Malaysian Police Lacked Info to Nab 4 Men in Kim’s Murder: Witness

2017-10-25
Email story
Comment on this story
Share story
Print story
  • Print
  • Share
  • Comment
  • Email
Malaysian police officers escort Indonesian Siti Aisyah, one of two defendants standing trial in the murder of Kim Jong Nam, into the Shah Alam court complex near Kuala Lumpur, Oct. 25, 2017.
Malaysian police officers escort Indonesian Siti Aisyah, one of two defendants standing trial in the murder of Kim Jong Nam, into the Shah Alam court complex near Kuala Lumpur, Oct. 25, 2017.
BenarNews

Malaysian authorities did not have enough information to arrest four men considered as suspects in the assassination of the North Korean leader’s half-brother at a Kuala Lumpur airport on Feb. 13, a police investigator assigned to the case testified Wednesday.

The four, who remain at large, are believed to be North Koreans. Their aliases and nicknames appear in the charge sheet as defendants, along with Indonesian Siti Aisyah, 25, and Vietnamese Doan Thi Huong, 28, who are standing trial for the murder of Kim Jong Nam.

“The four suspects were yet to be arrested by police due to insufficient information about them,” Wan Azirul Nizam Che Wan Aziz, a police investigator and witness called by the prosecution testified. “As a result of my investigation, I could only obtain their nicknames, and there were no further details like passport number or their phone numbers.”

Kim, the eldest son of former North Korean dictator Kim Jong Il and the estranged sibling of Pyongyang’s current leader, Kim Jong Un, was fatally attacked with the nerve agent VX as he prepared to board a flight to Macau, Malaysian police said. His killing was captured on security cameras at Kuala Lumpur International Airport 2 (KLIA2).

Wan Azirul Nizam Che Wan Aziz had identified the four male suspects shown in CCTV footage as Mr. Chang, Mr. Y, James and Hanamori (alias Grandpa or Uncle) during his earlier testimony before the court on Oct. 12.

During Wednesday’s deliberations at the Shah Alam High Court near Kuala Lumpur, the prosecution questioned him on why the four male suspects had not been taken into custody, although they were jointly charged with the two female defendants.

Wan Azirul said Malaysian law-enforcement had tried to locate the four men by coordinating with Interpol.

All four men were spotted on airport security videos and identified after investigators questioned the two women, Wan Azirul had testified earlier on.

Surveillance videos presented by the prosecution earlier in court showed the two women separately meeting two men at the airport who wore baseball caps, before the attack on Kim was carried out in the crowded departure terminal at KLIA2.

Prosecutors accuse the four men of intending to kill Kim, along with the two women who were seen with the two men who allegedly put liquid on the women’s hands before Kim was attacked.

Also on Wednesday, lead prosecutor Muhammad Iskandar Ahmad told reporters that his team would show security videos of the two other male suspects on Thursday.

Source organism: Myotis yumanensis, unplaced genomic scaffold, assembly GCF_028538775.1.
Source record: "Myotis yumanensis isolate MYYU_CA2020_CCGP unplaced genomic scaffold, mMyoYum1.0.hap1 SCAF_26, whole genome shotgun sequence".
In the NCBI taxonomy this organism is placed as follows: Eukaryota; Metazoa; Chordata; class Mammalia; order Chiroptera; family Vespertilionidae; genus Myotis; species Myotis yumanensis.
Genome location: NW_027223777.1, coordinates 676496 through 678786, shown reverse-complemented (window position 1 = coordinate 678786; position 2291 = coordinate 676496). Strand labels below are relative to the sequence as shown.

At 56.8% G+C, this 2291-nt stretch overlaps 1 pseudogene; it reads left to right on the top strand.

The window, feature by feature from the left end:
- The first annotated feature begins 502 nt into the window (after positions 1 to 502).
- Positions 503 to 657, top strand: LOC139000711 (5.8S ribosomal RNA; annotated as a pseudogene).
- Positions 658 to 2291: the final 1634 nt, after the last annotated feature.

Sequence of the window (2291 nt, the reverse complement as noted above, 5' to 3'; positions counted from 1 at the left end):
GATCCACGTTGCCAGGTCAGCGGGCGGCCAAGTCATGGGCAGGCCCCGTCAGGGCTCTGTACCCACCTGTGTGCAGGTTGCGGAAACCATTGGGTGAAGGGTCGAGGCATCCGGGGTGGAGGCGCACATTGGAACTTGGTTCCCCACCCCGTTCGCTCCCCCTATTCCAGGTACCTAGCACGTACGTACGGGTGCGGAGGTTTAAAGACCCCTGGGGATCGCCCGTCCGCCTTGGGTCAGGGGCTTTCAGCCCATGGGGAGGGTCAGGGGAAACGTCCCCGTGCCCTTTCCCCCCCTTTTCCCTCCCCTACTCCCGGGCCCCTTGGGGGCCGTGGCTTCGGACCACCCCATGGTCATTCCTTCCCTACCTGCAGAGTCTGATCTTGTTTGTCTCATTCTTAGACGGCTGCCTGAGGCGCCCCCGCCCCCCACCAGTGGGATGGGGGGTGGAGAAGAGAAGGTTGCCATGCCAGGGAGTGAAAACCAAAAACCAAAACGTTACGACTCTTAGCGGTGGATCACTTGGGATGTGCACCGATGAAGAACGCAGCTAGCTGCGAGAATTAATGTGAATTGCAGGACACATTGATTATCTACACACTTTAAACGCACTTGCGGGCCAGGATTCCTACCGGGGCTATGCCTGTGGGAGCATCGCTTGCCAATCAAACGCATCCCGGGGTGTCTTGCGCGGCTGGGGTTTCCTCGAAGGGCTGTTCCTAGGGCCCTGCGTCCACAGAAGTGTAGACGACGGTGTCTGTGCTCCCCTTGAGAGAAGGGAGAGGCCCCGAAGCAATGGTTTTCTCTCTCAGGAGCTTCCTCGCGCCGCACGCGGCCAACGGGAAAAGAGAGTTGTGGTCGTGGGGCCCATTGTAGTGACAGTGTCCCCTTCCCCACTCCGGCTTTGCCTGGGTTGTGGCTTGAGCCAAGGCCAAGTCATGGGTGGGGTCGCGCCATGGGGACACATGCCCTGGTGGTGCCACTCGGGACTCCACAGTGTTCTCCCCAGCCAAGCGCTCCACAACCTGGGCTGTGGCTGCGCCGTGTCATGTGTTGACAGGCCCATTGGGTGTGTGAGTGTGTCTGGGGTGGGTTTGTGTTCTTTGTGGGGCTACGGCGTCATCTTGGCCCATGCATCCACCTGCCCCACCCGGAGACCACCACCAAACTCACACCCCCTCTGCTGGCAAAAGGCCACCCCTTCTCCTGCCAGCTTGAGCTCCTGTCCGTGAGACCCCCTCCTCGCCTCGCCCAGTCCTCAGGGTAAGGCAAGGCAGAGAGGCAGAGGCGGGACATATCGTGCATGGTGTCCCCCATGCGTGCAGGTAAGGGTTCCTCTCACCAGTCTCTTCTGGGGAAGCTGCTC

“Perhaps tomorrow, we will show to the court who are the two. In fact, if you followed this, we have shown Y (Mr. Y) and Chang (Mr. Chang). So perhaps tomorrow we will show another two suspects who are still at-large,” he said.

The prosecution’s case would not be weakened by the absence of the four men from the trial, the prosecutor argued.

“It caused no harm to our case,” he said, adding that the four men were being tried in absentia and charged under the legal principle of common intent.

Prank claims

The two Southeast Asian women have pleaded not guilty to murder, saying they were tricked into attacking Kim by being made to think that they were playing a prank for a reality TV show. The defendants face the death penalty, if convicted.

Defense lawyers claim the Southeast Asian women were scapegoats and victims of an elaborate trick involving the four men.

Wan Azirul also testified on Wednesday that there were no CCTV videos to bolster statements from the women claiming that they carried out rehearsals in five areas outside the airport.

Defense lawyer Gooi Soon Seng told reporters before the trial that his client, Aisyah, was recruited in early January by a North Korean man known to her only as James to star in hidden-camera prank shows.

He said James and Aisyah went to malls, hotels and airports, where she would rub oil or pepper sauce on strangers. James video-recorded the encounters on his phone, and paid Aisyah between $100 and $200 for each one, he said.

“Checks on CCTV recordings at three of the locations did not find any footage of the women, while police could not obtain footages from two others, as one only stored data for seven days, while the other did not have recordings on the said date as they were having their CCTV system upgraded,” Wan Azirul said.

Two of the places are hotels in Kuala Lumpur, one is the KLCC shopping complex, and two others areas are at the Kuala Lumpur Central railway station, he said.

On Oct. 10, Wan Azirul testified that one of the defendants, Doan, was filmed by a CCTV camera at the airport practicing moves on a random person similar to ones that were captured on film during the attack on Kim.

The trial is scheduled to resume Thursday. The court so far has heard testimony from 13 prosecution witnesses, including forensic pathologists, chemists and police photographers.

Reported by BenarNews, an RFA-affiliated online news service.

CH. 1: MANDARIN | CANTONESE

CH. 2: VIETNAMESE | BURMESE | KOREAN

CH. 3: KHMER | LAO | UYGHUR

CH. 4: TIBETAN

More Listening Options

View Full Site